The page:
Suppliers to the Prison Industry See Continued Signs of a Captive Market ; Thriving Supply Industry Expects No Threat in Push for Sentencing Overhaul

By Segal, David | International New York Times, September 1, 2015 | Go to article overview

Suppliers to the Prison Industry See Continued Signs of a Captive Market ; Thriving Supply Industry Expects No Threat in Push for Sentencing Overhaul


Segal, David, International New York Times


As judges and policy makers debate sentencing changes to curb incarceration, those who sell goods to jails and prisons find little cause for concern.

Is there anything that cannot be turned into a weapon? Walk around the exhibitors' hall at the conference of the American Correctional Association, held in Indianapolis in early August, and at some point the question will answer itself. Apparently, with enough malign intent and the right tools -- a lighter, for instance - - even disposable plates can be transformed into shivs.

"This is a piece of Styrofoam, rolled, then heated, then rolled and heated some more," said Michael Robertson, salesman for a company called JonesZylon. He handed over a dark brown, six-inch spike that looked nothing like a piece of Styrofoam. Touch its sharpened end, and it felt like the tip of a blade.

"Now this," he continued, handing over a plastic JonesZylon serving tray, "you can't weaponize."

The tray is part of an extensive line of plastic kitchen products, including cups, plates and bowls, sold by the company. You will find these in just about every federal prison, Mr. Robertson said. They can't be rolled and heated into anything harmful, and if inmates throw them at you, they will not inflict much pain.

"You'd definitely feel it," he said.

"But," a colleague said, "it won't penetrate the skin."

Mr. Robertson was one of 264 vendors in booths at the Indiana Convention Center for what is essentially a trade show for the prison industry. It is the shiny, customer-friendly face of a fairly grim business. The A.C.A. accredits jails and prisons and is also America's largest association for the corrections field, with a membership filled with wardens and state and county correctional administrators.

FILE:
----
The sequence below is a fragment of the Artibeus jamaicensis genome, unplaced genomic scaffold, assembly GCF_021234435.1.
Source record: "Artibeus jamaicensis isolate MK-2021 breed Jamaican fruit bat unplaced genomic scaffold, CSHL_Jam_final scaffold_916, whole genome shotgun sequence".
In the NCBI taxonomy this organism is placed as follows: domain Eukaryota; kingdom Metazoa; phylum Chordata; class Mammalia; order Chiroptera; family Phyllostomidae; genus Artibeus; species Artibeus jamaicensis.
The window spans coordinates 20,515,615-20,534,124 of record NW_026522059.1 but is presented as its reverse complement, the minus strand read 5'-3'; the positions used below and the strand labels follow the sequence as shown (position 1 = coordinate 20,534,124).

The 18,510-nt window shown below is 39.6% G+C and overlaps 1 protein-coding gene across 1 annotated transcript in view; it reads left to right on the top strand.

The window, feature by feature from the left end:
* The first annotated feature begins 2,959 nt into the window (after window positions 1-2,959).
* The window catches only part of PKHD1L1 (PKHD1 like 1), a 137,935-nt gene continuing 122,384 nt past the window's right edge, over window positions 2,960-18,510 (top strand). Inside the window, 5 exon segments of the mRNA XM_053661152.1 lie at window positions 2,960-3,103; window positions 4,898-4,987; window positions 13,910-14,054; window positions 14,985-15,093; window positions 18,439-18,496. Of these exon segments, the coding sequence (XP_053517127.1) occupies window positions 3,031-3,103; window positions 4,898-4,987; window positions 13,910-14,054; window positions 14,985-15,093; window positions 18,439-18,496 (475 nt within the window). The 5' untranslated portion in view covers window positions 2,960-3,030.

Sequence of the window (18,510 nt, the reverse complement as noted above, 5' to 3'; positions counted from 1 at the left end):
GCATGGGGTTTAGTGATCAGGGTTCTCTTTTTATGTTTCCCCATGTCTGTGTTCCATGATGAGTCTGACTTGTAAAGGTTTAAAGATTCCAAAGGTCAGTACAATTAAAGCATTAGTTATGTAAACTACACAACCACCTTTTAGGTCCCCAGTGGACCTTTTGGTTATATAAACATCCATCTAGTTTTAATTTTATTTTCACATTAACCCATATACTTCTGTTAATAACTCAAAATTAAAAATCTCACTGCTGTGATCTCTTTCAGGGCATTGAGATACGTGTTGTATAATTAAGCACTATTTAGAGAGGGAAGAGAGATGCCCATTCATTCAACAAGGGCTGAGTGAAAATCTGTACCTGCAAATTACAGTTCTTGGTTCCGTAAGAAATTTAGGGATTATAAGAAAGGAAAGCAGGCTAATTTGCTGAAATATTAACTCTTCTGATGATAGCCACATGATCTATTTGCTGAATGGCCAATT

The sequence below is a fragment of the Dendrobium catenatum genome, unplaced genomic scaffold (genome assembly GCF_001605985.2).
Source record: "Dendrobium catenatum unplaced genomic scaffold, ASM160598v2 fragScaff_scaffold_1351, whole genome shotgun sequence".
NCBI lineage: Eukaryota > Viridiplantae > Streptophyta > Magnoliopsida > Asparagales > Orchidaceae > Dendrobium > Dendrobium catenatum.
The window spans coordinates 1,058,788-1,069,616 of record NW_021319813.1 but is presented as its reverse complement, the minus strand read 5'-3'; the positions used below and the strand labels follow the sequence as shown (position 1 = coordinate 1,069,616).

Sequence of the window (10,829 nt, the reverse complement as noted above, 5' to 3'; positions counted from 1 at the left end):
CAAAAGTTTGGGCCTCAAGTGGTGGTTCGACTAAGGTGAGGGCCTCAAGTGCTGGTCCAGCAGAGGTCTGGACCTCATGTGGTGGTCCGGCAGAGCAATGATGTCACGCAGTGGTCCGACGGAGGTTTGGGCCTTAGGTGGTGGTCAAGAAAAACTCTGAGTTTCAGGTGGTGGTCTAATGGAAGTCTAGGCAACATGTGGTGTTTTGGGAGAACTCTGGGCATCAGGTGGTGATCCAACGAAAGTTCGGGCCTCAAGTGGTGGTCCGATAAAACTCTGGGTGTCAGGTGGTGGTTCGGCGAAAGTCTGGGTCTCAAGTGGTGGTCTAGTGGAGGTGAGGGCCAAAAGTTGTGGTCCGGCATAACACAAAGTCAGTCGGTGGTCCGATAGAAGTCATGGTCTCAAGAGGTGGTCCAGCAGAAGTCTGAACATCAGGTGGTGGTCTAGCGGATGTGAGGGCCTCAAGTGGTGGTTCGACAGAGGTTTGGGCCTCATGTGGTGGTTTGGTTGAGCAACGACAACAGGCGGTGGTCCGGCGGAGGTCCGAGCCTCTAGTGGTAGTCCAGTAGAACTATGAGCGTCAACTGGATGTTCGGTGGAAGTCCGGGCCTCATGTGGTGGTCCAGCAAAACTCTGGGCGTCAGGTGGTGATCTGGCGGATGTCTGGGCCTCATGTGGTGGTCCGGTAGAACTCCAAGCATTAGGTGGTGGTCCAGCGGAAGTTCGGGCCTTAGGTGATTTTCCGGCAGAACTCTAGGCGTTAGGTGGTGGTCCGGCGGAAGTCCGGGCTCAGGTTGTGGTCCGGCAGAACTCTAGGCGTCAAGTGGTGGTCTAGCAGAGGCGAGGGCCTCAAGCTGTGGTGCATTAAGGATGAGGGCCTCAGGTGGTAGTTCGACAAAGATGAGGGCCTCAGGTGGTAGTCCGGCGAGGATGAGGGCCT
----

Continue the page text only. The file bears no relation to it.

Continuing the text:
The convention is where those people window-shop. The United States currently imprisons about 2.2 million people, making it the world's largest jailer. Those in charge of this immense population need stuff: food, gas masks, restraints, riot gear, handcuffs, clothing, suicide prevention vests, health care systems, pharmacy systems, commissary services -- the list goes on. These outlays are a small fraction of the roughly $80 billion spent annually on incarceration, though precise sales figures are hard to come by because most companies in this niche market are private. Two publicly traded players, the private prison operators Corrections Corporation of America and the GEO Group, have a combined market capitalization of almost $5.8 billion. Both companies had booths in Indianapolis.

For prison vendors, this would appear to be a historically awful moment. Sentencing reform has been gaining momentum as a growing number of diverse voices conclude that the tough-on-crime ethos that was born 40 years ago, and that led to a 700 percent increase in the prison population since 1970, went too far. Mandatory minimum sentencing laws -- many of them passed at the state and federal level in the '70s, '80s and '90s -- locked people away for decades, often for relatively minor, nonviolent offenses. Those laws have had a disproportionate impact on African-Americans, who tend to serve longer sentences than whites.

For families, the results have been devastating. Former inmates are stigmatized and have a far harder time finding jobs, causing incalculable social and economic damage. And a paucity of rehabilitation programs keeps many former criminals ensnared. Nearly three out of four inmates offend again after five years.

The first stirrings of sentencing overhaul happened five years ago, around the time that California's prison system was so bursting with inmates that a federal court called the conditions unconstitutional and mandated reductions. Texas has stepped up its use of community supervision programs and drug courts. For the first time in state history, it has closed prisons -- three of them. The point is to save money, as former Gov. Rick Perry has underscored time and again. …

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